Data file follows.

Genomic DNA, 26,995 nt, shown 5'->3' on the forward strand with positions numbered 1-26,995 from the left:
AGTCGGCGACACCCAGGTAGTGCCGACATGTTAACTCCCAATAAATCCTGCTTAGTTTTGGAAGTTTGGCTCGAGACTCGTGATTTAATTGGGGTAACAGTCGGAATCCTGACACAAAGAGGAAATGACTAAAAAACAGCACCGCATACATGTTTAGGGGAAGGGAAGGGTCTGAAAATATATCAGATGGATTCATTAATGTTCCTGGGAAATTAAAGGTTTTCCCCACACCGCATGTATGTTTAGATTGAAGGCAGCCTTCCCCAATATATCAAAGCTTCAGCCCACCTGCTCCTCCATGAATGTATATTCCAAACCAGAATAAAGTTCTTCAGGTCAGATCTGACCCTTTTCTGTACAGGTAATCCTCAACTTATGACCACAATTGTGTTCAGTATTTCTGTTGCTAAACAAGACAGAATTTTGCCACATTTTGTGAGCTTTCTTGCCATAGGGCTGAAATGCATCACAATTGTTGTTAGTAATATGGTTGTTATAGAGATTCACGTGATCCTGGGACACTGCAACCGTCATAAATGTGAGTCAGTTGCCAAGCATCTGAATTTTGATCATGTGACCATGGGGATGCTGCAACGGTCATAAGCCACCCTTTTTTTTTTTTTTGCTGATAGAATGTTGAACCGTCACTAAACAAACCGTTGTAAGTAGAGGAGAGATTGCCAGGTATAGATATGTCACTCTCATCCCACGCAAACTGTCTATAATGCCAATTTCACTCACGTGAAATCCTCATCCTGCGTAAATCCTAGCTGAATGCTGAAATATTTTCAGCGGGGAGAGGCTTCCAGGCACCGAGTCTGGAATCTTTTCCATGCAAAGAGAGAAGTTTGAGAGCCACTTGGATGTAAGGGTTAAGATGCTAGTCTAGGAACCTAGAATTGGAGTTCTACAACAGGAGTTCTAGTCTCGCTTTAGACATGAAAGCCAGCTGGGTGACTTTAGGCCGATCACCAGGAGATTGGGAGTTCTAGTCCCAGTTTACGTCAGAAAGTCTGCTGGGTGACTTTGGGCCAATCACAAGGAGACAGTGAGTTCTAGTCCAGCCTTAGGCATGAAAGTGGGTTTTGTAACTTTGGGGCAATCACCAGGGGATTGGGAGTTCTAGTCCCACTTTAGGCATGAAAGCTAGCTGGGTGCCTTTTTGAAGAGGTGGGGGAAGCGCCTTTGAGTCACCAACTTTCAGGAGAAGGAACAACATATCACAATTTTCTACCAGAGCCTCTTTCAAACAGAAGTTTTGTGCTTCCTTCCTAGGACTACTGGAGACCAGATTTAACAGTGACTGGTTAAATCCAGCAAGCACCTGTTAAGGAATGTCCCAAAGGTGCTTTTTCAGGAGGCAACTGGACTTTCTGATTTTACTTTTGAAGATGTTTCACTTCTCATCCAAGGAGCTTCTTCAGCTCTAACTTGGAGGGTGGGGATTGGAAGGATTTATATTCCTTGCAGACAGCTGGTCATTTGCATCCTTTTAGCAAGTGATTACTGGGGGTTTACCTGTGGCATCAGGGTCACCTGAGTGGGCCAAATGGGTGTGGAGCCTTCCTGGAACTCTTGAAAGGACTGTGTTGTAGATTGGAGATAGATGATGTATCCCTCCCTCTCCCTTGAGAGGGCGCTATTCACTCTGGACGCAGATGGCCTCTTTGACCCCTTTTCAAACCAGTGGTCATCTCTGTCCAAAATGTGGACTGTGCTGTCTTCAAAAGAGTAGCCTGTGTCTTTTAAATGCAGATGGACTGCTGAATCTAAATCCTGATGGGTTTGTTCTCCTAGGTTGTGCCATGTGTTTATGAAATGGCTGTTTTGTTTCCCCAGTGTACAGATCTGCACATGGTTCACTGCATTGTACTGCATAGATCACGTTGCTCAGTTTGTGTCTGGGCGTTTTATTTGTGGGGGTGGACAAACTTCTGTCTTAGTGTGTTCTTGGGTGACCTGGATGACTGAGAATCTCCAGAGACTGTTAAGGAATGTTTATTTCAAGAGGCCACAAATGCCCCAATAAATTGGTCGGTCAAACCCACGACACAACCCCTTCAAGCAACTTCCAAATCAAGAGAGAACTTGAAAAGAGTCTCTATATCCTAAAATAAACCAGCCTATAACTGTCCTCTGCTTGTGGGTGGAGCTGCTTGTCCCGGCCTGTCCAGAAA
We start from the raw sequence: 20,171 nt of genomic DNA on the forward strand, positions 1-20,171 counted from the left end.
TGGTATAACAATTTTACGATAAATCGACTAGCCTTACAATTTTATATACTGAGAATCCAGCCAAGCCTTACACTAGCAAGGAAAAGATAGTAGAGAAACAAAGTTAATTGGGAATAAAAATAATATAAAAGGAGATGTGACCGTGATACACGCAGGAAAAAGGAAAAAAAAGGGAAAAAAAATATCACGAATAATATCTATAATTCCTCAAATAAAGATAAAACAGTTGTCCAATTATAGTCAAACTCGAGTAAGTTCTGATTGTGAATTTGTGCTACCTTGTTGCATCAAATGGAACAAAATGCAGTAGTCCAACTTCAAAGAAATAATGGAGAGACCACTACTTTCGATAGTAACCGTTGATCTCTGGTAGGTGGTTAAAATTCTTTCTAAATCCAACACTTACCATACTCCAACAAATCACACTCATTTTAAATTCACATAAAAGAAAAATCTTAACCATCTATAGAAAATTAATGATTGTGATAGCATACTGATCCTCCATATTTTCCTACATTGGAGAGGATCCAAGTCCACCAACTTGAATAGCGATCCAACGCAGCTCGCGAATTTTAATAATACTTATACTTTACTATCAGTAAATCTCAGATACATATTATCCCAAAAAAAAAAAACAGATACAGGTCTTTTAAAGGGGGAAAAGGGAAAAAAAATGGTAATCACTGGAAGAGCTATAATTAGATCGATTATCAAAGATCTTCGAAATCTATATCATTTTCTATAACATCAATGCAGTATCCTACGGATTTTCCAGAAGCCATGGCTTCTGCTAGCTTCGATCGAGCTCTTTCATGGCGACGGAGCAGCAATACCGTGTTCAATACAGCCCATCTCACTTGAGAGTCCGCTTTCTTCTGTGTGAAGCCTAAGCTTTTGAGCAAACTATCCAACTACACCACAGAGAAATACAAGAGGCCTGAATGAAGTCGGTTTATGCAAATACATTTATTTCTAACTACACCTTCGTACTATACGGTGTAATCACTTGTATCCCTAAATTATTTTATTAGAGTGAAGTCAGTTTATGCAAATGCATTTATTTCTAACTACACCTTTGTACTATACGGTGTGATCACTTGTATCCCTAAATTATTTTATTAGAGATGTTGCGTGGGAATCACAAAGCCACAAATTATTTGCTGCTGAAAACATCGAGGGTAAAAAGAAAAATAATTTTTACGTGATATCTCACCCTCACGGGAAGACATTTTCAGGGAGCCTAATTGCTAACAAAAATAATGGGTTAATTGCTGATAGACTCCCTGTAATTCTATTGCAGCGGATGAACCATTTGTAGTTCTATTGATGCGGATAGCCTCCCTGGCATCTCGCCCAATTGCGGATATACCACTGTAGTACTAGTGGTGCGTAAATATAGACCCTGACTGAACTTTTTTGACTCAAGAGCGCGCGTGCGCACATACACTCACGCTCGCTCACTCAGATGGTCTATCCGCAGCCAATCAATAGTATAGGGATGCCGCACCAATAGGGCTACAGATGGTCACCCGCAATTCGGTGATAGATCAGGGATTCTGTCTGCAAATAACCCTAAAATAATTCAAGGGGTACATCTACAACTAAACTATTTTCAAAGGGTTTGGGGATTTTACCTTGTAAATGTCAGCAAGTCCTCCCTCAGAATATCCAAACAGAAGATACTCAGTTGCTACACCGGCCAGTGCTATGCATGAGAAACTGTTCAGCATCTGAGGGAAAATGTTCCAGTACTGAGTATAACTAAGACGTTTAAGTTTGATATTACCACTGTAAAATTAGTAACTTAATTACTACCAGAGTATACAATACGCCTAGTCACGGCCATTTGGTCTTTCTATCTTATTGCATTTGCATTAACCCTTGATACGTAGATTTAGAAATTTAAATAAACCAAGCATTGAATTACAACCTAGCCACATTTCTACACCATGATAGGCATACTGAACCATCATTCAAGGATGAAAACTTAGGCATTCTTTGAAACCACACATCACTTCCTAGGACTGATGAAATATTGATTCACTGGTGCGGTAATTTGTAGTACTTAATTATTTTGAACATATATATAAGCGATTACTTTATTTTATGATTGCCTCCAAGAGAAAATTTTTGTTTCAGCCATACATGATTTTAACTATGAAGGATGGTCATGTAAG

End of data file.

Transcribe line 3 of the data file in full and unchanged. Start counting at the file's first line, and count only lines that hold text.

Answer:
We start from the raw sequence: 20,171 nt of genomic DNA on the forward strand, positions 1-20,171 counted from the left end.